On top of these potential limits on Apple Music’s user base, the fact of the matter is that the service itself isn’t very good, at least when compared to its more established competitors. Initial bugs on the platform were to be expected, especially considering Apple’s increasing disregard for thorough testing and quality control, but many Apple Music users are still reporting bugs more than five weeks after launch.
Even going beyond bugs, I’ve personally found that Apple Music compares poorly to Spotify and Pandora (the two other services with which I’ve had the most experience) when it comes to areas like music discovery, mood/genre-based playlists, and custom user-defined radio. Make no mistake, Apple Music has been just fine when I know the song or artist I want to listen to, navigate to the corresponding page, and access the content, but this can be said of every other service, too. It’s when I’m attempting to rely upon Apple Music for some of the “intelligence” that Apple touted during the WWDC keynote that things start to go wrong.
For me, online streaming services aren’t a way to access music on demand. I get the most value out of these services based on their custom radio and playlist features. I already know, for example, that I like the band American Authors, and if I give a service the song “Home,” I want that service to play other songs it thinks I’ll like based on that information.
In this context, I’ve found Pandora to be the best, hands down. Perhaps my years of membership, with countless “thumbs up” and “thumbs down” ratings have allowed it to know my tastes on a level that Apple simply can’t match, or perhaps Pandora is simply better at analyzing song characteristics and user tastes. Regardless, Pandora’s uncanny ability to build great playlists is the reason that I’ve kept my membership with the service even as I’ve joined other “full” on-demand services like Spotify.
And speaking of Spotify, it’s no slouch either. Although not as good as Pandora, Spotify’s mood-based playlists are generally excellent, and I have the freedom to skip tracks at will if I happen to wander down the wrong musical path.
Looking at Apple Music, however, my month-plus with the service has been underwhelming from a discovery standpoint. The highly touted “curated” playlists based on mood or style are not only limited in number, but not nearly as long or, in my opinion, on-point as those offered by Spotify. And Apple Music’s “For You” section, which is supposedly customized based on my tastes (initially set up when joining Apple Music and modified by “loving” tracks or artists) and playback activity, is a joke. I understand that there’s a learning period for new services and algorithms, but I’ve spent days “loving” specific tracks in an effort to get Apple Music to start recommending more relevant content, and I can’t seem to overcome whatever preconceived notions about me that Apple has stored on some server in North Carolina.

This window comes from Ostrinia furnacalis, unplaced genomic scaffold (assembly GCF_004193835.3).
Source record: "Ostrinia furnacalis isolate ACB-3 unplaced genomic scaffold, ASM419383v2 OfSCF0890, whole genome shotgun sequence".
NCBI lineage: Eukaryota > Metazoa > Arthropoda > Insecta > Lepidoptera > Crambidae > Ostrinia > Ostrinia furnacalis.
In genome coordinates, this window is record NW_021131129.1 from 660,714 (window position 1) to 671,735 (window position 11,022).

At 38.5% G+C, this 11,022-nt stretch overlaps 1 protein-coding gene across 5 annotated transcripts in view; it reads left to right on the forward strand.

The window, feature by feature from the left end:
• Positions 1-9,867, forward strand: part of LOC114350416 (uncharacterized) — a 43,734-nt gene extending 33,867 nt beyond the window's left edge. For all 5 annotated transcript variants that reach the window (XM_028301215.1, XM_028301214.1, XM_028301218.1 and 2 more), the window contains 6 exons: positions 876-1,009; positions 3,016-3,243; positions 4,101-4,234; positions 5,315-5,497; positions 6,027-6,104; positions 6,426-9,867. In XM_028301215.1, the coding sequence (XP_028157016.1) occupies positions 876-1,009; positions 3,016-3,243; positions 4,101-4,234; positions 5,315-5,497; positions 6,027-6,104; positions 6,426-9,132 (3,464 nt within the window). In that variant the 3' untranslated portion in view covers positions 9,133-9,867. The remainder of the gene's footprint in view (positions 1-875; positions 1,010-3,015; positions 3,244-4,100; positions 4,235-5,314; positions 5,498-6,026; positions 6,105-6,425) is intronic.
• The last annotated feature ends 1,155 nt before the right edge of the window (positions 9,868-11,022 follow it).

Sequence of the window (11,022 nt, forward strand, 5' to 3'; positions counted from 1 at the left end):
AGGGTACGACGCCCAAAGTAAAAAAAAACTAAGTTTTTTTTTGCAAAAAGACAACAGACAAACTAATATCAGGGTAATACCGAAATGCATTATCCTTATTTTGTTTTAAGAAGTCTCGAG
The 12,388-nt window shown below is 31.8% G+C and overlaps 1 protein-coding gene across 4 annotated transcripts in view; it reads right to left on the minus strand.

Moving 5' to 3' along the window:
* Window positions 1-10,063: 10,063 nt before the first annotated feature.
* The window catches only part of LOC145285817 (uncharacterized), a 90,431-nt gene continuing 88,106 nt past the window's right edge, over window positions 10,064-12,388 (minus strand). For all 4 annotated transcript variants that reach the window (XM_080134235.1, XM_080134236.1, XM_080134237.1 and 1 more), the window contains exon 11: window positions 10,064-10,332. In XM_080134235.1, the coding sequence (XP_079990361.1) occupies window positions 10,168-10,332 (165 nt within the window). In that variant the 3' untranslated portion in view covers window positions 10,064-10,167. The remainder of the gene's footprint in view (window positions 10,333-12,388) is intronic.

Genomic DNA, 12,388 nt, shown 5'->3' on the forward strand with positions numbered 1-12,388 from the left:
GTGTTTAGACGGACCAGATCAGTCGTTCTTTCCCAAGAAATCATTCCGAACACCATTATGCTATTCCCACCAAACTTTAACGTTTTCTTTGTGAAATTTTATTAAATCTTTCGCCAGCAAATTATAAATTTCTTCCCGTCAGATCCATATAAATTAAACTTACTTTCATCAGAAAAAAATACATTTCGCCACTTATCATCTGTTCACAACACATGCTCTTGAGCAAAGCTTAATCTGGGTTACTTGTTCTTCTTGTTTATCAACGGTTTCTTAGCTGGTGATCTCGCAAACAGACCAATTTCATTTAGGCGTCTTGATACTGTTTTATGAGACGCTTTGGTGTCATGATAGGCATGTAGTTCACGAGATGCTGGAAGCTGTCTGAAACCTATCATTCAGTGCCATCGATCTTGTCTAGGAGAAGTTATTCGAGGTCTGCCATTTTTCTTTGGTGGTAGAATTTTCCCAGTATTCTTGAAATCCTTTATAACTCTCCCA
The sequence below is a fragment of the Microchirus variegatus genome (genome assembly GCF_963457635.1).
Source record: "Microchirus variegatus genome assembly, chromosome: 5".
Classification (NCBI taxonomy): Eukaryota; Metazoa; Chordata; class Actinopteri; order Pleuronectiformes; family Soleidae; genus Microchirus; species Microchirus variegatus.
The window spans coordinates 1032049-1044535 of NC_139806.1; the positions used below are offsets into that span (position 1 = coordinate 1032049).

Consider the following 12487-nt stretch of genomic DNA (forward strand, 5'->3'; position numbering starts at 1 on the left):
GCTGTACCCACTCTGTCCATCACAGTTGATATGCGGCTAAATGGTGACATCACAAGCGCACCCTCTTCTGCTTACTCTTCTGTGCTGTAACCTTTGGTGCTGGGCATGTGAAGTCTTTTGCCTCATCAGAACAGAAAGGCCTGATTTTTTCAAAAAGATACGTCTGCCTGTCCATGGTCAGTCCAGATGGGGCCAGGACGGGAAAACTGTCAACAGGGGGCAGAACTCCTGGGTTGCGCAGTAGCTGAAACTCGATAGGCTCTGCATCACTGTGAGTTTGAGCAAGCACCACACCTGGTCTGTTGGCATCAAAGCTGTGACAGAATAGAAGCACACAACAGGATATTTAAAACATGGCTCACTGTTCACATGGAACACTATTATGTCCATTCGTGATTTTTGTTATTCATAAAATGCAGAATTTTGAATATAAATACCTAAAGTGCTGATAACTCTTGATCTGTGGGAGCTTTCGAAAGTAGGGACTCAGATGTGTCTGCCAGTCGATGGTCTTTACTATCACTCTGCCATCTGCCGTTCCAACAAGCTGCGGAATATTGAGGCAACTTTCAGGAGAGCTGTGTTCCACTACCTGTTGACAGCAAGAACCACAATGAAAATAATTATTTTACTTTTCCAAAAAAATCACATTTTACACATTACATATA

Look, Apple, I listened to one Drake song that one time. I’m over it. Stop showing me six playlists featuring this genius hip-hop artist and his earth-shattering collaborations with Lil Wayne.
The long and short of it is that Apple Music is no better than its competition when it comes to finding and playing specific songs, and it’s much worse than its competition when it comes to music discovery and curation. I have no doubts that Apple will get better at the latter over time, and the company may even do something to improve its position on the former point, but the fact remains that, right now, Apple Music isn’t even close to something I’d pay for were I acting as a normal consumer. My role at TekRevue necessitates that I keep my membership, but unlike other Apple services to which I also subscribe, like iTunes Match and iCloud, I won’t be happy about it.
And so begins the countdown to October 1st and the end of the free trial. Like all companies that rely on recurring subscription revenue, Apple is no doubt counting on some portion of users forgetting about their membership and letting it carry over to a paid account, and that will likely happen. But many of those 11 million current users will wake up one October morning to a $9.99+ charge on their credit card, evaluate the true impact that Apple Music had on their lives, and then make a decision on continuing to pay for a relatively disappointing product.
It’s only once this transition happens that anyone — consumers, investors, and Apple itself — can make any sort of judgment on the launch of this new service. Perhaps if Apple’s extremely favorable terms for the Apple Music trial had resulted in a current user base in the many tens, if not hundreds, of millions of users, then Apple and its fans could celebrate. But given these conditions, touting 11 million free users is nothing more than Eddy Cue cheerleading to fill the void in his Golden State heart.
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